Common Personal Finance Issues:

Posted on July 22, 2008. Filed under: -- Building Wealth, -- Money Help (in simple terms), -- Saving Money And YOU | Tags: |


By Molly Malone

Since I’ve been studying  money as a subject for years now, I’ve noticed that there are some common personal issues amongst us out there, and thought I’d categorize them for you. Since I see numbers as black and white and don’t really attach emotion to them, many people talk with me about their finances. You would be surprised though at how many people take in a lot of money, yet have no assets to show for it.  Instead, they continuously are buying depreciating assets, which are digging many of them into big, DEEP ruts.

— Overspender: Don’t forget it’s not what you make, it’s what you keep. I tell teachers all of the time that they can be rich because it’s what they keep.  The problem is that many people spend more than they take in each month.  Chronic overspending can be a serious problem, and if you are a serious spender, I do recommend seeking help. I had a friend who was a shop aholic. She still loves to shop, but after she got counseling, she now can control what she spends.

— Procrastination: People tend to put things like saving off for a rainy day, but the problem with that thought is that saving is much more effective if you start earlier than later, even if you just put away an extra $5 month! Seriously. Get yourself in the savings habit. If you’ve got some extra cash in the bank earning savings account rates, and you are procrastinating due to lack of financial intelligence, do something about it. Shoot me an email at greaves.molly@gmail.com and we can talk about options, or try someone local to you.

–Unpreparedness: I talk about the importance to have an emergency cushion, which I think should be at least 6 months worth of expenses should you not be able to work, but it seems many can not fathom the idea. This unpreparedness leads to unpleasant surprise, ultimately leading to overspending and debt.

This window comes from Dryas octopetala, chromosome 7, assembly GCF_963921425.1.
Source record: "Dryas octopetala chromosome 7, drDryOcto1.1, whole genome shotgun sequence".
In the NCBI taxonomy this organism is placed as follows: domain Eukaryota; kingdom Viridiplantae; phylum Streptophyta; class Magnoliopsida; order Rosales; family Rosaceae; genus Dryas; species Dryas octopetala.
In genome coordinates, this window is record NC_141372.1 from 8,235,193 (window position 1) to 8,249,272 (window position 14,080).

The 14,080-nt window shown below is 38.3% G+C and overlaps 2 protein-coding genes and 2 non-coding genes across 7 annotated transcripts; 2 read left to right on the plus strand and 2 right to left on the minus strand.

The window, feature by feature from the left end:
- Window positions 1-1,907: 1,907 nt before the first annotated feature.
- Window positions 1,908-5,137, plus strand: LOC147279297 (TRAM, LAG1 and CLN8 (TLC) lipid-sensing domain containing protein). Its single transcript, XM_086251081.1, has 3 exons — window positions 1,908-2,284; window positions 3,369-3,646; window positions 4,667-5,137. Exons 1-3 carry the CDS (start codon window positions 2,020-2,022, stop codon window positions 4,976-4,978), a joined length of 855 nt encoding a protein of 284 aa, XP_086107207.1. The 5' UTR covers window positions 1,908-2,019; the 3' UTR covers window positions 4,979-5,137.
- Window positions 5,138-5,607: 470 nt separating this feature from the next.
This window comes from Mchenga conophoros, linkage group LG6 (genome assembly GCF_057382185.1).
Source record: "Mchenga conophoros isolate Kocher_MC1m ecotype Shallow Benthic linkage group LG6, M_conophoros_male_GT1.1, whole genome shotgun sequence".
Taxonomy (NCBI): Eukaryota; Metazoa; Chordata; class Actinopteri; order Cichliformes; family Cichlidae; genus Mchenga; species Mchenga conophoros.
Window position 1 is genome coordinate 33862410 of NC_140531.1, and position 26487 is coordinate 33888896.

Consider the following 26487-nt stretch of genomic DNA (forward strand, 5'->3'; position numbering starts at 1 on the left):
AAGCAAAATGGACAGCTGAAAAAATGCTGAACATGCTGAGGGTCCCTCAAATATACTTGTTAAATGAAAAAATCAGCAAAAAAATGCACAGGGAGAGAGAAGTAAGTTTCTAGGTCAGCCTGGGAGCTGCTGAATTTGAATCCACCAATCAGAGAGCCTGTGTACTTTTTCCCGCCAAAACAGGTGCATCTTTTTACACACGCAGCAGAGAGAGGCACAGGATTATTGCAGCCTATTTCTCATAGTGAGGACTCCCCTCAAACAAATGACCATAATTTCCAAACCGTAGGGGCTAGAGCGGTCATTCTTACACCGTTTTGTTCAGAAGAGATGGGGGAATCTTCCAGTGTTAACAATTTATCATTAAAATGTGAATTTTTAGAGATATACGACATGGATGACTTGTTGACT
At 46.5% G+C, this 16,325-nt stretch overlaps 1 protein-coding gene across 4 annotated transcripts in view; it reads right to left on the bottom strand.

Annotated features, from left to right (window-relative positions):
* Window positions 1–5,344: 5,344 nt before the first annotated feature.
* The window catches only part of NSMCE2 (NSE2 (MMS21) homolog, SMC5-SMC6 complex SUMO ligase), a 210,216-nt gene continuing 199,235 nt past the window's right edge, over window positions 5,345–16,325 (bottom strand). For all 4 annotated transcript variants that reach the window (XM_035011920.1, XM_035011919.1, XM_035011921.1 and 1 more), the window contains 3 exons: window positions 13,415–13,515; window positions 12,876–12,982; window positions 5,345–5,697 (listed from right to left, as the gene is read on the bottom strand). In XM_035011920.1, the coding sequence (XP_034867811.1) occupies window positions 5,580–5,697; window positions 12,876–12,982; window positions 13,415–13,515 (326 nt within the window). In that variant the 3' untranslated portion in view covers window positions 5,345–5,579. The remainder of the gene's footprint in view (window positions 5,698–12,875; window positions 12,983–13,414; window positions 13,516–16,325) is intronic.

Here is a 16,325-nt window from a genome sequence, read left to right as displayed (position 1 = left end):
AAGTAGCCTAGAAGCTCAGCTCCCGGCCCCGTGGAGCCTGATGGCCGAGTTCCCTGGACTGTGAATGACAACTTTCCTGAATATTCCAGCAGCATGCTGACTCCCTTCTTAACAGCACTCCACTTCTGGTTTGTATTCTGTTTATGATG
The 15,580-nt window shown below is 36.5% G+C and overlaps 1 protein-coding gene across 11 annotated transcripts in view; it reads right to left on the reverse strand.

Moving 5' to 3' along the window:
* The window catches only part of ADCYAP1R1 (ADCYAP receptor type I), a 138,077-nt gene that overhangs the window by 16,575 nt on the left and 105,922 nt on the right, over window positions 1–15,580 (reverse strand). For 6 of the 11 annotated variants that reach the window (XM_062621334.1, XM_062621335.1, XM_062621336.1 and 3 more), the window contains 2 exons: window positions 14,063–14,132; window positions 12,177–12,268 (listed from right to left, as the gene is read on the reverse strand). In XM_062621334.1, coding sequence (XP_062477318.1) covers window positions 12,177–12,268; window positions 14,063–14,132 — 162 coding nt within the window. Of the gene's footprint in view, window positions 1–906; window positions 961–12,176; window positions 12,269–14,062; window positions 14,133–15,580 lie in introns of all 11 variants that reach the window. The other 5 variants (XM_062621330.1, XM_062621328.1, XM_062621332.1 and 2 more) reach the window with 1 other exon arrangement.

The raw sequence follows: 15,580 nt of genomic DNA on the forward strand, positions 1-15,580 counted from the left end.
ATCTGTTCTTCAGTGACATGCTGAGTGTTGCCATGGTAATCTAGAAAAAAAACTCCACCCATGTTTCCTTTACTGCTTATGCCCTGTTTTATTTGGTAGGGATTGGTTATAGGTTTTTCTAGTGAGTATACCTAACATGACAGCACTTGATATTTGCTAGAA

— Lack of Education and Thinking You Can’t: This one drives me nuts. Lack of financial education is a good reason not to get into investments that you don’t know about, but you really need to become your own CEO. Nobody will ever care about your money as much as you will, and it is time for the learning to begin.  Start paying attention to the financial part of the world and news and you’ll be surprised how quickly things come together. In the mean time, I’d get some financial advising so you can start buying yourself some paper assets.  Or, if you’re like me, you could enroll in real estate classes to start investing in real estate. It’s whatever your comfortable with, but do get started (only after your emergency fund is solid though).

— Using emotion not reason: Crazy.  People listen to the news to get information on the economy. When times are “tough” the reporters talk about it to no end, and it’s plastered all over the news. They even run like crazy. Some lose sleep!  However, those same reporters often forget to also mention that on the flip side of when people think times are “tough,” things are actually GREAT for others. People that have the financial education recognize this type of economy to make money, realizing “America’s on sale” and they are buying left and right. Notice how I said people that have the financial education, instead of saying “those that are rich” are buying. Money is cheap today, and it’s time to take action. You don’t have to be rich, you just have to be smart.  

— Financial Clashes– So your friends spend ALL of their money and buy things like Kate Spade purses. At the end of the month, and underneath their glam, they are broke. Broke at the bank, and broken hearted. You instead, have enough purses and have a $300 cashflow at the end of the month.  You know, however, that that cashflow would be more like +$1400 per month if you and your friend did things differently. So, it’s time for you to take control of your financial future and start putting that extra cashflow to work for you.  You might have to change the way you hang with your friend in order to achieve your goals.  Not STOP hanging out, just get some new hobbies together like walking, biking, singing, etc. 

And what if you are a saver and your spouse is a spender? Well, this happened to me, but fortunately I was able to empower my boyfriend with all of these numbers explaining the importance of keeping some of the money you make. Now he’s quitting his job to travel around and hang out since he stayed disciplined and consistent. I did the same thing.  Took about 6 months off or so with no worries. Chilled and traveled.  Anyway, if this isn’t the case, you must work together to build a financial plan that keeps both of your goals in mind, and uses each persons strengths to carry it out.

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One Response to “Common Personal Finance Issues:”

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So have you bought that Austin investment property yet? Might be a good idea to get it done now, while the numbers still make sense!


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